May 15: International Day of Families. Although families all over the world have transformed greatly over the past decades in terms of their structure, the United Nations still recognizes the family as the basic unit of society. The International Day of Families provides an opportunity to promote awareness of issues relating to families and to increase knowledge of the social, economic and demographic processes affecting them. It has inspired a series of awareness-raising events, including national family days. In many countries, this day is an opportunity to highlight different areas of interest and importance to families, their beliefs, and their culture. So how does your family celebrate itself?

    May 17: International Day against Homophobia, Transphobia, and Biphobia (IDAHOTB). Created in 2004 to draw the attention of policymakers, opinion leaders, social movements, the public and the media to the violence and discrimination experienced by LGBTQIA+ people internationally. It calls for LGBTQIA+ communities and allies to mobilize on a worldwide scale.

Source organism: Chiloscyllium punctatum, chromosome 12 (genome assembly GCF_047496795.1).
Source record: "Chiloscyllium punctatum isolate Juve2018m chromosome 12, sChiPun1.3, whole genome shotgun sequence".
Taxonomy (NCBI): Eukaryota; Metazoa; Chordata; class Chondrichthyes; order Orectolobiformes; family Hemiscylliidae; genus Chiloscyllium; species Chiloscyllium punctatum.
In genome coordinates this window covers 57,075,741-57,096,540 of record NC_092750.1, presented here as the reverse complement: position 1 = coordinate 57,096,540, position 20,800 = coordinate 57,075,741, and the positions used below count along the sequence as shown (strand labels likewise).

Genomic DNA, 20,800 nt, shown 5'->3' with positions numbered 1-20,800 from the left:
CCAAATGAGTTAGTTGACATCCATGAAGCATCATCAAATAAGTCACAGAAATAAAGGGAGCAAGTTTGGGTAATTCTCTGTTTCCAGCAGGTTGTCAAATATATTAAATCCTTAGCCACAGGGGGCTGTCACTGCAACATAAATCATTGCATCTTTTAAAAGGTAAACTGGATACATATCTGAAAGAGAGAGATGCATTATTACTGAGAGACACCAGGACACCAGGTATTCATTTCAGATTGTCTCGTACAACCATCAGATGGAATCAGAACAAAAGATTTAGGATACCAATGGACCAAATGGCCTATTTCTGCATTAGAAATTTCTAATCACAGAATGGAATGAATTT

June

    June is Lesbian, Gay, Bisexual, and Transgender Pride Month, established to recognize the impact that gay, lesbian, bisexual, and transgender individuals have had on the world. LGBT groups celebrate this special time with pride parades, picnics, parties, memorials for those lost to hate crimes and HIV/AIDS, and other group gatherings. The last Sunday in June is Gay Pride Day.

    Jun 5: World Environment Day. United Nation's principal vehicle for encouraging awareness and action for the protection of our environment.

    Jun 12: Pulse Night of Remembrance. Annual day of US remembrance for the loss of 49 people, majority who identified as LGBTQIA+, in the Pulse Nightclub shooting in Orlando, Florida on 12 June 2016.

    June 19Juneteenth, also known as Freedom Day or Emancipation Day. It is observed as a public holiday in 14 U.S. states. This celebration honors the day in 1865 when slaves in Texas and Louisiana finally heard they were free, two months after the end of the Civil War. June 19, therefore, became the day of emancipation for thousands of Blacks.